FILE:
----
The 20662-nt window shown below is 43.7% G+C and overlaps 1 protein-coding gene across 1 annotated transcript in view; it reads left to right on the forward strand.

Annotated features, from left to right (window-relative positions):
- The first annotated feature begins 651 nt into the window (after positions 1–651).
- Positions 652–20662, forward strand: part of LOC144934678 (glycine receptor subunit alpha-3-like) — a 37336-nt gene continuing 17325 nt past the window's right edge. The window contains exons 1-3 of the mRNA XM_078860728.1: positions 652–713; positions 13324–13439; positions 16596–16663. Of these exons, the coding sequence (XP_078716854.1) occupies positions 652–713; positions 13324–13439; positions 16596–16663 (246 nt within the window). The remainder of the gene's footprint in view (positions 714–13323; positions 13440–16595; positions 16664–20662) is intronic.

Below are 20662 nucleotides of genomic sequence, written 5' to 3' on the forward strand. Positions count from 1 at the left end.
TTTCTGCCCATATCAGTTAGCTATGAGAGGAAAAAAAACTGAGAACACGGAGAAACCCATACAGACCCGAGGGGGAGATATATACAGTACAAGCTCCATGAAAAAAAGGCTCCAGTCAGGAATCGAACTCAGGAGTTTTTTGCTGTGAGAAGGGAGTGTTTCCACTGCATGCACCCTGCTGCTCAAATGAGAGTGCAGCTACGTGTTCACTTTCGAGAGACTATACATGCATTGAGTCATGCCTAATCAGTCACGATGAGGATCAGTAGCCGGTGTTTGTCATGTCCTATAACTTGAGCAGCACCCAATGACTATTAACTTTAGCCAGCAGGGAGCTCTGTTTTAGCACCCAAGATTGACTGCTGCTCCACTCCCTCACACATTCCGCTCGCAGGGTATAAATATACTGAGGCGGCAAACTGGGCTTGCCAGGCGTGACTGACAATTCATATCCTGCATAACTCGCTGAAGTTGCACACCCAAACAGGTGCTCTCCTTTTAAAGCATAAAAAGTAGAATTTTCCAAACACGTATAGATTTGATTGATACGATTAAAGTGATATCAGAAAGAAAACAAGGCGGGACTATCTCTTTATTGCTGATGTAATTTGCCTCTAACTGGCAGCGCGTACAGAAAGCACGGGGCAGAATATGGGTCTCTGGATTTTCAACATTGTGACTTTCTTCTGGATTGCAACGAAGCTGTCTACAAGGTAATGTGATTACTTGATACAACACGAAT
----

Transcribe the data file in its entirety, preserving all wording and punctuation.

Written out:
The 20662-nt window shown below is 43.7% G+C and overlaps 1 protein-coding gene across 1 annotated transcript in view; it reads left to right on the forward strand.

Annotated features, from left to right (window-relative positions):
- The first annotated feature begins 651 nt into the window (after positions 1–651).
- Positions 652–20662, forward strand: part of LOC144934678 (glycine receptor subunit alpha-3-like) — a 37336-nt gene continuing 17325 nt past the window's right edge. The window contains exons 1-3 of the mRNA XM_078860728.1: positions 652–713; positions 13324–13439; positions 16596–16663. Of these exons, the coding sequence (XP_078716854.1) occupies positions 652–713; positions 13324–13439; positions 16596–16663 (246 nt within the window). The remainder of the gene's footprint in view (positions 714–13323; positions 13440–16595; positions 16664–20662) is intronic.

Below are 20662 nucleotides of genomic sequence, written 5' to 3' on the forward strand. Positions count from 1 at the left end.
TTTCTGCCCATATCAGTTAGCTATGAGAGGAAAAAAAACTGAGAACACGGAGAAACCCATACAGACCCGAGGGGGAGATATATACAGTACAAGCTCCATGAAAAAAAGGCTCCAGTCAGGAATCGAACTCAGGAGTTTTTTGCTGTGAGAAGGGAGTGTTTCCACTGCATGCACCCTGCTGCTCAAATGAGAGTGCAGCTACGTGTTCACTTTCGAGAGACTATACATGCATTGAGTCATGCCTAATCAGTCACGATGAGGATCAGTAGCCGGTGTTTGTCATGTCCTATAACTTGAGCAGCACCCAATGACTATTAACTTTAGCCAGCAGGGAGCTCTGTTTTAGCACCCAAGATTGACTGCTGCTCCACTCCCTCACACATTCCGCTCGCAGGGTATAAATATACTGAGGCGGCAAACTGGGCTTGCCAGGCGTGACTGACAATTCATATCCTGCATAACTCGCTGAAGTTGCACACCCAAACAGGTGCTCTCCTTTTAAAGCATAAAAAGTAGAATTTTCCAAACACGTATAGATTTGATTGATACGATTAAAGTGATATCAGAAAGAAAACAAGGCGGGACTATCTCTTTATTGCTGATGTAATTTGCCTCTAACTGGCAGCGCGTACAGAAAGCACGGGGCAGAATATGGGTCTCTGGATTTTCAACATTGTGACTTTCTTCTGGATTGCAACGAAGCTGTCTACAAGGTAATGTGATTACTTGATACAACACGAAT